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Aug 16, 2020 0
Adobe Community Professional ,
Aug 16, 2020

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Hmm! Not sure I understand your question, but would it help if the the Script put the View into Outline before runnng?

 

There's no redrawing when all you see is vector outlines on your screen.

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Aug 16, 2020 1
Participant ,
Aug 16, 2020

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Hmmm, that might help.  Is switching the preview a common tactic for helping with performance of scripts, it seems like it might a good strategy, just in general for scripts that do a lot of work.

 

And just to explain the original question better, say I have a script that creates 10 rectangles.  After the script finishes, pressing undo just one single time undoes all 10 rectangles at once.  But if the script creates 5 rectangles, then does a redraw(); and then creates another 5 rectangles, after it finishes, pressing undo one time no longer undoes everything, it just undoes the last 5 rectangles.  

 

It's minor, but I like the outline idea.

 

 

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Aug 16, 2020 0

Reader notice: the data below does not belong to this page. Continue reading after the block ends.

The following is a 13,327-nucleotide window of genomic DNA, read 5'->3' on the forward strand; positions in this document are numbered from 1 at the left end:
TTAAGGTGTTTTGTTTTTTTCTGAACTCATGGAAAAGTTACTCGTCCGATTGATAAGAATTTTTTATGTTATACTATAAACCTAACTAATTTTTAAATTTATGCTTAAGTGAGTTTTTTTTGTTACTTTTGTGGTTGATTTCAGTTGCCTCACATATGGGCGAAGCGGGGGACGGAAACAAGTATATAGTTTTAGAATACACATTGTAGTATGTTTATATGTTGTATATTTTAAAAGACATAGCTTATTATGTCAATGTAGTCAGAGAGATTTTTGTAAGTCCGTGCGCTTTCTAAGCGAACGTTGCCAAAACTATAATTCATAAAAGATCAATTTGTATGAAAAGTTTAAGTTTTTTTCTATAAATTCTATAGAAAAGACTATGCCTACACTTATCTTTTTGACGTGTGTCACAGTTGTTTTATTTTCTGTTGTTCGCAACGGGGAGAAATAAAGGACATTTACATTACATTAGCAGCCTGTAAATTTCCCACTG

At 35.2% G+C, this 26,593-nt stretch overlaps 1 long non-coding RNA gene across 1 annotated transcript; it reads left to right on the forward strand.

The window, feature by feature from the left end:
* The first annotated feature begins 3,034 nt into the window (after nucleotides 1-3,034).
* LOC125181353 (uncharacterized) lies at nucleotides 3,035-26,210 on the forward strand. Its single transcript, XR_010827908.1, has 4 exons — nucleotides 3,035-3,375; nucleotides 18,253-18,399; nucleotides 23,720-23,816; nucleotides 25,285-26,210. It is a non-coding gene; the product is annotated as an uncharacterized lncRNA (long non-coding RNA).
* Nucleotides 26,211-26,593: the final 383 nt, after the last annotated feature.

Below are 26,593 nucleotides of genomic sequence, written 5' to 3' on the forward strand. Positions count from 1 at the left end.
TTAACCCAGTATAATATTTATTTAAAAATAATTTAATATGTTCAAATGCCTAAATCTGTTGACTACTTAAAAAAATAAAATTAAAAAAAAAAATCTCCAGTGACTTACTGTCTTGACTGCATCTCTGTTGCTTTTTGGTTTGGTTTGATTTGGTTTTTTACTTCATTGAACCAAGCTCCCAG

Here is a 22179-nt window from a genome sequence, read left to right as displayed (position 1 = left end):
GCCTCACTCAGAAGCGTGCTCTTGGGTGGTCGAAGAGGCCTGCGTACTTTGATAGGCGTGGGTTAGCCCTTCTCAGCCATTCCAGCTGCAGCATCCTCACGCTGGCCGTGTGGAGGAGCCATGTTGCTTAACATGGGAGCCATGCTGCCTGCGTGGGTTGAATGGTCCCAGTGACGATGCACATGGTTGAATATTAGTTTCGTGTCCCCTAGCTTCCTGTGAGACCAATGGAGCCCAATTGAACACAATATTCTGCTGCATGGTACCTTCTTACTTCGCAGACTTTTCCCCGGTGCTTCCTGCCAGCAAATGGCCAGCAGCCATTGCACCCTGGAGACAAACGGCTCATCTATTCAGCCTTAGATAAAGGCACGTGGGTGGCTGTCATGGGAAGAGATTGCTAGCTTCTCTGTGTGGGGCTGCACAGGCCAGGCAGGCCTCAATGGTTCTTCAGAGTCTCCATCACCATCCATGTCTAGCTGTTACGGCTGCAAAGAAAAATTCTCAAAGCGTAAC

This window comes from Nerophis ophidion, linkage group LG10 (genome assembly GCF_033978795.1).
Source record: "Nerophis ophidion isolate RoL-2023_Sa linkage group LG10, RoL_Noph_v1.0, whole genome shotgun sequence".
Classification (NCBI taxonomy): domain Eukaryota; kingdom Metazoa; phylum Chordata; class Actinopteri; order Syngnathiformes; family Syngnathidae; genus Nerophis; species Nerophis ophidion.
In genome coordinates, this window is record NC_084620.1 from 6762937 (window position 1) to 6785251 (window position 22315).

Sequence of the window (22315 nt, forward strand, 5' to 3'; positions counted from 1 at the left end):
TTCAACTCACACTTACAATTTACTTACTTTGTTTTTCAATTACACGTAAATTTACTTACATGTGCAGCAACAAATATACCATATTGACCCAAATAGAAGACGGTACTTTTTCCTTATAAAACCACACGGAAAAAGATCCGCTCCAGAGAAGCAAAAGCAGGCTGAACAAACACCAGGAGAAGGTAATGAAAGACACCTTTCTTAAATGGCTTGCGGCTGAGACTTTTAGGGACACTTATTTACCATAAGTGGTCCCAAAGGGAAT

Adobe Community Professional ,
Aug 16, 2020

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Not sure, I'm not a scripter. But I found another post about it that's active right now: https://community.adobe.com/t5/illustrator/suspend-ui-during-script-execution/td-p/11362997?page=1

See the post from CarlosCanto.

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Aug 16, 2020 0
Contributor ,
Aug 16, 2020

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I don't have an answer, but I'm curious: what do the redraw() commands fix? I've mainly used them to either update the UI or to  provide intermediate levels of undo.

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Aug 16, 2020 0
Adobe Community Professional ,
Aug 17, 2020

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One main function is like you mentioned, you want to show the user the document's changes before the script ends.

But sometimes when doing a lot of document manipulation where artwork gets put from various documents into other documents, the script will experience some kinds of bugs that would lead you to believe that the script is working with some 'outdated' version of where the artwork is supposed to be. That's when I stick in a redraw() and sometimes it was the solution!

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Aug 17, 2020 1
Contributor ,
Aug 17, 2020

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Ah! Thanks.

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Aug 17, 2020 0
Adobe Community Professional ,
Aug 17, 2020

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redraw() also helps when applying Effects or LiveTracing. Sometimes (not always) it's necessary to redraw the screen. Problem is to tell when, Illustrator is like a wild beast we have to domesticate.